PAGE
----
It was relatively easy to pick the type of stone I wanted for the yellow brick road.  I picked the one that was the closest color to yellow and also had several sizes.  Knowing that I wanted this to be a child’s garden, I told my husband that I would need 20 of the 8-inch squares, and 20 of the 3 x 6-inch bricks.  We also grabbed a few bags of sand to level the stones with.  I was excited about getting the garden done.

Then it rained.  Not only did it rain—it poured, and it was still wet and rainy the next morning when my family and friends were to come over to garden.  Not wanting everyone to be a muddy mess, I cancelled Nora’s Garden until the next day—Sunday.

Sunday night it rained again, but luckily, Sunday dawned sunny and bright with a light breeze, so we went for it.  Not all of my friends and family could help out—some had plans, but there were enough hands on board to make quick work of the garden.

The first step was to tidy up the existing plants, and remove a spirea that had been in existence for 24 years.  My brother-in-law Gary showed up and volunteered immediately to dig it out.  With the help of my brother Bob, it was planted into a different garden where it is doing quite well.  My sister Patti went to work trimming the existing lilac.  Doing those two things really opened up the space and the garden started to take shape.  BF Holly and my sister Candy filled in the hole from the shrub and leveled the dirt.  Yeah—it was time to put in the yellow brick road!

I outlined how I wanted the path to go and Holly evenly placed the bricks to form the broken heart.  I had guessed the perfect amount (or Holly just made it work).  My sister Sue arrived and then all of us girls got on our hands and knees and dug out around the stones, placed sand for leveling and put the stones in.  The yellow brick road was finally in place!  I could just imagine Nora skipping from stone to stone singing ‘We’re off to see the Wizard, the wonderful Wizard of Oz”!
The work in Nora’s Garden will continue next week.  Watch as it takes shape!

You can bury a lot of troubles digging in the dirt.
~Author Unknown

Saturday, July 20, 2013

Inspirational Bereaved Parent - Guest Post by Victoria

Today we welcome Victoria from RootedinFaith. She shares how blogging about her love for her son Joshua has helped herself and others heal from the grief of losing a child soon after birth.  Victoria also shares how being rooted in her faith has provided her strength in her grief and healing. Spirituality and healing will be something I explore more in August. Stay tuned.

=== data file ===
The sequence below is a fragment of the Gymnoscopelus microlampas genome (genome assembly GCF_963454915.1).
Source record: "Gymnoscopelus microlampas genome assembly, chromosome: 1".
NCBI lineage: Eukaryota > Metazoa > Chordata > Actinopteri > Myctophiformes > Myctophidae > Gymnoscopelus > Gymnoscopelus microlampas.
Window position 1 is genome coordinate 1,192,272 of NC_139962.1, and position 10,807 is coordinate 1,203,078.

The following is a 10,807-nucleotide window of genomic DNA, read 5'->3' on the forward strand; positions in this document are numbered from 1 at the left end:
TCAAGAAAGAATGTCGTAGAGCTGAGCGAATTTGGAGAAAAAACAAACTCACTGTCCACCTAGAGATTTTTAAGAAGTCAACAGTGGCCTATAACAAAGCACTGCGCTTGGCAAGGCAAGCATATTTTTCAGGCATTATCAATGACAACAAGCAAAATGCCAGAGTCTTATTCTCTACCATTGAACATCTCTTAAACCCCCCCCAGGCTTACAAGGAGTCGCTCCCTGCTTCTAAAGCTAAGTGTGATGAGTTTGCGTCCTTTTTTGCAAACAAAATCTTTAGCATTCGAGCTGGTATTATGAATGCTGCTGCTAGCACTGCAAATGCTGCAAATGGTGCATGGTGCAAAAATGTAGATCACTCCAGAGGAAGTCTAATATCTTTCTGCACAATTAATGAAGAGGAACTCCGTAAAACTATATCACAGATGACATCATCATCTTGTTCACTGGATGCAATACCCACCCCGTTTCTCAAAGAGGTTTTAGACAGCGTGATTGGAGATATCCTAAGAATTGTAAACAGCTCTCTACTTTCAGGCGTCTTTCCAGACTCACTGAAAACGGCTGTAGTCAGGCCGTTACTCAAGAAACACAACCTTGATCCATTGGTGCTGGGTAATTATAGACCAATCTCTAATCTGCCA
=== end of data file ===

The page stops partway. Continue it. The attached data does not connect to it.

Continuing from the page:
But until then, lets give a warm welcome to Victoria and how writing about her love for Joshua has helped others and herself heal.


Victoria & Joshua's Story

My husband, Patrick, and I met on August 22nd, 2010.  We both quickly realized that this was different than any other relationship that had come before.  We fell in love fast and were engaged in April of 2011.  We got married on the 1 year anniversary of our first "official date," on August 27th, 2011.  We both knew we really wanted kids, but thought we should wait one year before officially "trying."  It was August 25th, 2012 when I first saw those two pink lines.  We were so excited!  August was definitely a good month for us!  We went through all of the normal first time parents excitement and nervousness.  We read books, we shopped for baby clothes, we did everything you're supposed to do.  Every kick, every heartbeat were all amazing and brought so much joy.  We were so filled with love for this tiny little person.  We were in awe.  We found out the Tuesday before Thanksgiving that this little one was a boy!  We made are families wait until Thanksgiving before we would let out the secret.  Everyone was so excited.  The holidays came and went and I grew and grew.  Every night we would sit on the sofa and relax, hands on the bump waiting for Joshua to kick and when he did, the look of pure joy across his father's face was enough to make me fall in love over and over again.  

On February 18th, 2013 we went in for a pretty routine 29 week appointment.  When we got to the doctor, my blood pressure was a little elevated.  I wasn't too worried about it.  It was a Monday and we rushed to get there after a stressful day at work.  Then the doctor told me that there was also protein present in my urine.  She mentioned something about pre-eclampsia and I was immediately sent to the hospital to be checked into Labor and Delivery.  Joshua and I were monitored closely for the next two days.  On February 20th, 2013 I had an ultrasound.  I was told that the amniotic fluid was low.  Joshua Patrick Denney entered the world at 7:09 p.m. on February 20th, 2013.  He weighed 2 pounds 11 ounces and was 15 inches of perfection.  He had APGAR scores of 8/9 and was strong.  I wasn't allowed to see him until the next day since I had to deliver on the god-awful magnesium sulfate.  Oh, but when I finally got to see him... I didn't know it was possible to love anyone that much.  He was so small, but so completely perfect.  He opened his eyes to look at me as I spoke to him.  He recognized my voice!  We got to touch him.  I got to feel his soft, curly, brown hair, just like his mama. Patrick touched his hand and I watched in wonder as he immediately gripped his daddy's finger tightly.  Again my heart melted.  I was smitten.  These were my boys!  Joshua made my love for his father so much deeper.  It was amazing.